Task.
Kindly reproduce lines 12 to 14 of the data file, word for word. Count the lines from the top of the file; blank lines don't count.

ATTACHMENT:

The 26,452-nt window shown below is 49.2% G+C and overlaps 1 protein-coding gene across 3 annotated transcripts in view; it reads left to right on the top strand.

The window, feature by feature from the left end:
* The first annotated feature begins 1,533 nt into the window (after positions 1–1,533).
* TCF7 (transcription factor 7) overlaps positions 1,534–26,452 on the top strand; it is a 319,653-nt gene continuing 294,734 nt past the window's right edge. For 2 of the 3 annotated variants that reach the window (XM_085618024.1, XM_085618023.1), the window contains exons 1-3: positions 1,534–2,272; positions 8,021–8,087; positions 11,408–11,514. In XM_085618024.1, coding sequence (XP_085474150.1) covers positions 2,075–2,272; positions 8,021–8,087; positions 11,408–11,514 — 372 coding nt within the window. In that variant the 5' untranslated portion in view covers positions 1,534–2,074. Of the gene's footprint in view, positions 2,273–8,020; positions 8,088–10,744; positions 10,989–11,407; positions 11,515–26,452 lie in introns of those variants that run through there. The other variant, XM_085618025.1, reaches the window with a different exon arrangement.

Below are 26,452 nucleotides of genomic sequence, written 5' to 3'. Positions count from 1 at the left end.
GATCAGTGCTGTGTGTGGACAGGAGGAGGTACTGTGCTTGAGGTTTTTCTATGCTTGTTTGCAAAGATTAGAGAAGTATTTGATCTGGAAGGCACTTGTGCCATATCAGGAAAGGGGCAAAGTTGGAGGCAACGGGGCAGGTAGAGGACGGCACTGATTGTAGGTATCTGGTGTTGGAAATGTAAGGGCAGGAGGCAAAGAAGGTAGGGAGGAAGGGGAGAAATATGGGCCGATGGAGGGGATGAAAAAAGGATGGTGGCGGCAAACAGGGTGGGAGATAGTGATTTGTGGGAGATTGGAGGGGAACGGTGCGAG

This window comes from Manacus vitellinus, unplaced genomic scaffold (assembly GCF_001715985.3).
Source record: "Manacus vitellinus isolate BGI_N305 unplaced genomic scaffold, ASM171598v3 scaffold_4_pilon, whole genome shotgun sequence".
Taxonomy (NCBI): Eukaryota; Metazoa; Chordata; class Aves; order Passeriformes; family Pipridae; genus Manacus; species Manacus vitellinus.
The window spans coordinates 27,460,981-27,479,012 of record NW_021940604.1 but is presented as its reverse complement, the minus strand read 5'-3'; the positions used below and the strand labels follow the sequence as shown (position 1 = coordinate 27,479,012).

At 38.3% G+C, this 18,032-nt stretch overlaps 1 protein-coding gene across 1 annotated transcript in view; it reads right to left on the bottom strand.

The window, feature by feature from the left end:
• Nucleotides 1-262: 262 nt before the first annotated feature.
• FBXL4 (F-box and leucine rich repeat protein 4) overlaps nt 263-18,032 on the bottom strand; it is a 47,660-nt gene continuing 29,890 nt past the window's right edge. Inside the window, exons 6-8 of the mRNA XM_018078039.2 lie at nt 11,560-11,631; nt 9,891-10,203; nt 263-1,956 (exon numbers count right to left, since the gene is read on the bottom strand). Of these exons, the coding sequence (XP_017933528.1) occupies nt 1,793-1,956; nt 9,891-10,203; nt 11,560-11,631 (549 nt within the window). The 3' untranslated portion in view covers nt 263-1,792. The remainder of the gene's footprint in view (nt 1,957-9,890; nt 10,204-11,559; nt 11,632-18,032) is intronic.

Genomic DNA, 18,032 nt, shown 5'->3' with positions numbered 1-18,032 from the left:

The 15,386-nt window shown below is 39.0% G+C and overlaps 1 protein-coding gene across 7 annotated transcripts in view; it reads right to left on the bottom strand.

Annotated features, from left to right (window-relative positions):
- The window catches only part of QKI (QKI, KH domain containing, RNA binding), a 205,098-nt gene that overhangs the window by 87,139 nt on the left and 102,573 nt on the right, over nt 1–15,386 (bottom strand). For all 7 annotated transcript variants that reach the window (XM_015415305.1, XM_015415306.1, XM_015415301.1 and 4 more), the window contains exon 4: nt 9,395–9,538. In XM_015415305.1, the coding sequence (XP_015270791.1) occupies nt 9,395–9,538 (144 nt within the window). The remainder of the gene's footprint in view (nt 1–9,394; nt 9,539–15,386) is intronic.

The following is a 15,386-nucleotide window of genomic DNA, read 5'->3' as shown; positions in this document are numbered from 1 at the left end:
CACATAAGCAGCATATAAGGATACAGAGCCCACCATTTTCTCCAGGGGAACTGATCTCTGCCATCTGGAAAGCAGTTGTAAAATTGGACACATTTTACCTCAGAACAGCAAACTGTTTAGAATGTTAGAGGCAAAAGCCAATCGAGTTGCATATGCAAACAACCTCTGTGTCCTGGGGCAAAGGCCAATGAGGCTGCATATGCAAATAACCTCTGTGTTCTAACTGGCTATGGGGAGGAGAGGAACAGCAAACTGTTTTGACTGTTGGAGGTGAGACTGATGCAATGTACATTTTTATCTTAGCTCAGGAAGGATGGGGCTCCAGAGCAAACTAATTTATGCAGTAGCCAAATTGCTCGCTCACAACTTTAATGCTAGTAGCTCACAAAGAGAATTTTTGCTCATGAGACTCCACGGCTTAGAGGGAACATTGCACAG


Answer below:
The window, feature by feature from the left end:
• Nucleotides 1-262: 262 nt before the first annotated feature.
• FBXL4 (F-box and leucine rich repeat protein 4) overlaps nt 263-18,032 on the bottom strand; it is a 47,660-nt gene continuing 29,890 nt past the window's right edge. Inside the window, exons 6-8 of the mRNA XM_018078039.2 lie at nt 11,560-11,631; nt 9,891-10,203; nt 263-1,956 (exon numbers count right to left, since the gene is read on the bottom strand). Of these exons, the coding sequence (XP_017933528.1) occupies nt 1,793-1,956; nt 9,891-10,203; nt 11,560-11,631 (549 nt within the window). The 3' untranslated portion in view covers nt 263-1,792. The remainder of the gene's footprint in view (nt 1,957-9,890; nt 10,204-11,559; nt 11,632-18,032) is intronic.